Fall 2016 Bee Line Newsletter
View this email in your browser
Teachers Use AITC Classroom Grants to Fund Agriculture Projects
In 2015, Utah Agriculture in the Classroom (AITC) introduced a classroom grant program. Teachers proposed projects that would engage students in the study of agriculture while meeting core standard objectives. Three 2015 grant awardees created inspiring agricultural projects to help their students better understand life cycles in plants and animals. ​

Sandra Zakowski, a first-grade teacher at Bountiful Elementary, wanted to help her students better understand the importance of plants and animals used to produce food, fiber, and energy. As a part of her “Bringing Agriculture to Life!” project, Sandra’s class visited Pack’s Pumpkin Patch where they discussed the life cycle of pumpkins with a local farmer. They also visited Red Butte Garden and learned about plant life cycles from local gardeners. Students used this information to sprout their own mini gardens in their classroom grow lab. Then they compared and contrasted the effects of sunlight and fluorescent light on plant development in their mini gardens. In addition to plants, Sandra’s first graders also observed firsthand the life cycles of brine shrimp, butterflies, earthworms, frogs, and chickens in their classroom. “The tiniest change in the life cycle process for our classroom creatures not only sparked interest, but caused squeals of excitement,” describes Sandra. At the conclusion of the unit, the first graders and their families enjoyed a Garden Salad Picnic in the Park. During this event, they were able to sample many of the fruits and vegetables that are grown in Utah gardens, which, as Sandra explains, “helped them further understand the importance of local agriculture in our food industry.”
Oakridge Elementary teacher Sheryl White took her first graders on a field trip to Thanksgiving Point as part of her project, “Pumpkins…From Farm to Soil.” During their tour of farm country, Sheryl’s students learned about the life cycles of the animals and plants there. They were able to pick a pumpkin from the farm to bring back to their classroom. The class weighed, measured, and carved the pumpkin and then ate some of its seeds, saving the rest to plant in the spring. Sheryl kept the pumpkin in her classroom to allow the students the opportunity to observe the process of decomposition. The students buried the  pumpkin outside along with a plastic  bottle and metal can. In the spring, the  class dug them up to discover that the  pumpkin had completely decomposed  and that the bottle and can remained intact. Sheryl’s class also used the AITC activity Farming in a Glove to observe the germination of different types of seeds. “These activities really helped the children understand how farmers work with the life cycles of plants to harvest a crop,” describes Sheryl.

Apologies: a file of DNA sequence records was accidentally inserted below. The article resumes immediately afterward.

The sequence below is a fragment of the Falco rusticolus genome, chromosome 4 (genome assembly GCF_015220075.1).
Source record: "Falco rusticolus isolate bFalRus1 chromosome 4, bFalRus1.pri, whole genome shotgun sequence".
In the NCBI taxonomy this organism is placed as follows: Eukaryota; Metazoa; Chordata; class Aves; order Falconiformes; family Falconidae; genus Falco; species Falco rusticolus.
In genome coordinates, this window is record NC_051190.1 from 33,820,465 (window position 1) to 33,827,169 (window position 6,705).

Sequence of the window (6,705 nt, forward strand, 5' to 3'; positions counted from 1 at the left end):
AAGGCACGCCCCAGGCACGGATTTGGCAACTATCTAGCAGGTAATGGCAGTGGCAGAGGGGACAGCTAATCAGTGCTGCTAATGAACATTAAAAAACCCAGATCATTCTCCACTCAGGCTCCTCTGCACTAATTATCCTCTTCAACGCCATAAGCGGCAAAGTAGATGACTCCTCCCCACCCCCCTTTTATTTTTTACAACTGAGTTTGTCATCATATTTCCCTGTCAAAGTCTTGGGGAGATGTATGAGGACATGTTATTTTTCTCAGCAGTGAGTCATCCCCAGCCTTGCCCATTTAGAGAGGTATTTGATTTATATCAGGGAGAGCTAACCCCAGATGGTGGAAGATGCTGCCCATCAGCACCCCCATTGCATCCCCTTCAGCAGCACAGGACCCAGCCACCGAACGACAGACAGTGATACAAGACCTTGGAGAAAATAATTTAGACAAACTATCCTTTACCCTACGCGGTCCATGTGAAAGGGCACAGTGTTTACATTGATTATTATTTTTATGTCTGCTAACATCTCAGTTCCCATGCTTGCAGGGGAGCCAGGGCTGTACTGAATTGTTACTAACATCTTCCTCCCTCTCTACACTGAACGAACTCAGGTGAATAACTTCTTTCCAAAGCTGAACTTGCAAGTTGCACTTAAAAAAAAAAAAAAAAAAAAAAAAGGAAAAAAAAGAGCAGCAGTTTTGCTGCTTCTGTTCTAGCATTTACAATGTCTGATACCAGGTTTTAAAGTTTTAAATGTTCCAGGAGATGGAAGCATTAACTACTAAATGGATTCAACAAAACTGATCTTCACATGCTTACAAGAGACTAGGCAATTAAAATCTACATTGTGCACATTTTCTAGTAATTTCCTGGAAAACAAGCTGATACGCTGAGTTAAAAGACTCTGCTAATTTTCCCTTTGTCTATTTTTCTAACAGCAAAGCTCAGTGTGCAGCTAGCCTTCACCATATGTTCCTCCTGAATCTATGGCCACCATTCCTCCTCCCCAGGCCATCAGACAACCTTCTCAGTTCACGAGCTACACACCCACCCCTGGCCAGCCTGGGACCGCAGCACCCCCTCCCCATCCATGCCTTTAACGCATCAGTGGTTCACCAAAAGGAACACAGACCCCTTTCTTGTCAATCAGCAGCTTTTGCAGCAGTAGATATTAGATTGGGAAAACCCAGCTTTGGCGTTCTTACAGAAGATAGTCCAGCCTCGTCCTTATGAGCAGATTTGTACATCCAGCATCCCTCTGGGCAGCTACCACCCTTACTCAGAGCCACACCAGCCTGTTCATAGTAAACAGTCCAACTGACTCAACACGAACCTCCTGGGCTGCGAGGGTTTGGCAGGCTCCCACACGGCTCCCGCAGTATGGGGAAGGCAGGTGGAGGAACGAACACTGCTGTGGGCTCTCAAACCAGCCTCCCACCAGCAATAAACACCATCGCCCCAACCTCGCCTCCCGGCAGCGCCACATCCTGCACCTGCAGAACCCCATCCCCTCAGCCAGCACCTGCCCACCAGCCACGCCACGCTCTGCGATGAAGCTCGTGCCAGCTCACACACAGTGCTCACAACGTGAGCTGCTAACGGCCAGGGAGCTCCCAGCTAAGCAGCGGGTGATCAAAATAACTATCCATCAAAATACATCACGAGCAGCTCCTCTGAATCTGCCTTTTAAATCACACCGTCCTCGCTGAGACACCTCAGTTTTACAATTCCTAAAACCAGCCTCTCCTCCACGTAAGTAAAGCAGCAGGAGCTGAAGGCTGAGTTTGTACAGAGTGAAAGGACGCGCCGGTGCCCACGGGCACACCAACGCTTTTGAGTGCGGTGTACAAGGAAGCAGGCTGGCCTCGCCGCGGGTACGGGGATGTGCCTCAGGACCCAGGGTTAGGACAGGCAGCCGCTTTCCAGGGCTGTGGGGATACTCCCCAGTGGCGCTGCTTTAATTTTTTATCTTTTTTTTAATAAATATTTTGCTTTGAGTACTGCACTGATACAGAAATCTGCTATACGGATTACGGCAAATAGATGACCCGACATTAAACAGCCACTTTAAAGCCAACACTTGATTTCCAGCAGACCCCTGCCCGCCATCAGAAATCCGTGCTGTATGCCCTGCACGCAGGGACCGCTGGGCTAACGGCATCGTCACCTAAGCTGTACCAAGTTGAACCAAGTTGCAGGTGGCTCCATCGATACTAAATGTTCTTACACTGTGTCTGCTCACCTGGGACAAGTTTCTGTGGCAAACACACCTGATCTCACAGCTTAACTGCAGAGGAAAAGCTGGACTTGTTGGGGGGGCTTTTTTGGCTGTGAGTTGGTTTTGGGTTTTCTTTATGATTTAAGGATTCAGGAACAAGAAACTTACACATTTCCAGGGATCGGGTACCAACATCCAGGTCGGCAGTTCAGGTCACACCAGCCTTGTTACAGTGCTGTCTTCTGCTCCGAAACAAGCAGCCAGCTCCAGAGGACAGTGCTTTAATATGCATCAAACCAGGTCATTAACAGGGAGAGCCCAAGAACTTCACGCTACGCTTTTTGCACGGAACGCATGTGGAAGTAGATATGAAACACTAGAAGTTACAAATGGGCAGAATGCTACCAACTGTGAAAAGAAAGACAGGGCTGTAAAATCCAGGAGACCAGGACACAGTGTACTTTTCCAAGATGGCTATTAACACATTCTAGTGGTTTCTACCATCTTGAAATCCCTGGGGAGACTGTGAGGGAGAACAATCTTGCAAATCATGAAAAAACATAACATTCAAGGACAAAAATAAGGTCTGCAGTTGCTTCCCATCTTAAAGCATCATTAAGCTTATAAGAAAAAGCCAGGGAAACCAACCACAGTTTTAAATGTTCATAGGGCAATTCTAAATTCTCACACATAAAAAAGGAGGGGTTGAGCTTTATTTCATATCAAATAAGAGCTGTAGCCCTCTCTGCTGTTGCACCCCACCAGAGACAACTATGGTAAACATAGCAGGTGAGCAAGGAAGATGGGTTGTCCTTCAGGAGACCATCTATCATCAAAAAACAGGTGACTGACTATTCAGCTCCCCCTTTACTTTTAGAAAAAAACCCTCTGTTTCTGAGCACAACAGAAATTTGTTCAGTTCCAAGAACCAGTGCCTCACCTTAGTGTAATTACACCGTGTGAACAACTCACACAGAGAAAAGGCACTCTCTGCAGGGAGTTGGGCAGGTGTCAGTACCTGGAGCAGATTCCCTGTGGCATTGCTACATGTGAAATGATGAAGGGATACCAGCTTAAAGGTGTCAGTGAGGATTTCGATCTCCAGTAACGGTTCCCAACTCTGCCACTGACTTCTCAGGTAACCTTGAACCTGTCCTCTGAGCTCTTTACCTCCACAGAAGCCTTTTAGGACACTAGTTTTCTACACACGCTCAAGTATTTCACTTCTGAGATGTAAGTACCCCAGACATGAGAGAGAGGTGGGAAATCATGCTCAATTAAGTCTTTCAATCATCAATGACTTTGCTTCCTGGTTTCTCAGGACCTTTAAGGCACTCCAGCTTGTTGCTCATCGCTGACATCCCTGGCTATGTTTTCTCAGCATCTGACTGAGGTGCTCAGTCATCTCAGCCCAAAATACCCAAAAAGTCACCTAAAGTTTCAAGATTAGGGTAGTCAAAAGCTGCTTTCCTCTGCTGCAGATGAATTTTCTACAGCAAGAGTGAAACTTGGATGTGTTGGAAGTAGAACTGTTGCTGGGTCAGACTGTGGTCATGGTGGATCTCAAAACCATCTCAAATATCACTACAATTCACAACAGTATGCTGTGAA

Mapleton Elementary second-grade teacher Katie Barth’s project, “I’m a Survivor: Life Cycles of an Organism,” was created to engage students in the study of plant and animal life cycles. Her project involved classroom gardening, hatching chicks, a farm tour, and a Utah crop and livestock research project. The second graders set up a seed experiment to test how different environmental factors, such as soil, water, and light, affect plant growth. AITC’s Farming in a Glove activity allowed the students to observe seed germination. Katie’s students studied the life cycles of domesticated animals commonly raised in Utah before hatching chicks in their classroom. The chicks stayed in the classroom for about two weeks while students made journal entries about their growth. The class attended Farm Field Days at Harward Farms where they learned about beekeeping, growing tomatoes and fruit trees, and healthy eating. They also visited baby animals and learned the importance of proper hand washing to prevent germs from spreading. As a culminating activity, each student chose a specific Utah crop or farm animal to research. The students then created posters and presented what they had learned to the class. Katie observes, “Throughout the unit, students had to care for their own plants and help care for the hatched chicks. All the teachers were impressed with the level of concern students displayed to help the plants and animals grow. The students grew in their ability to recognize consequences of their own actions in terms of caring for the growth of another organism.”
2016 AITC Classroom Grant applications are now available. Applications are due by September 30, 2016.
Grant Opportunities
2016 AITC Classroom Grants
TSC School Garden Grant Program

CHS Classroom Grants
Featured Lesson Plan

In the lesson Terrariums: A Look at the Living and Nonliving World, students observe the interactions between living plants and other living and nonliving things by creating a small terrarium environment in a
2-liter bottle. Similarities between terrarium environments and farm environments are also discussed.
Classroom Resources
The Utah Garden Planner bulletin board, crop strips, crop cards, and activity instructions will help you keep your school garden on track all year long.
In the book Teaching in Nature's Classroom: Core Principles of Garden-based Education, Nathan Larson shares his philosophy of teaching in the garden. 
The Seeds for Terrariums kit contains a variety of crop seeds for planting in terrariums. Seed varieties include wheat, soybeans, popcorn, and bean seeds.
Our mailing address is:
2315 Old Main Hill
Logan, UT 84322-2315

Want to change how you receive these emails?
You can update your preferences or unsubscribe from this list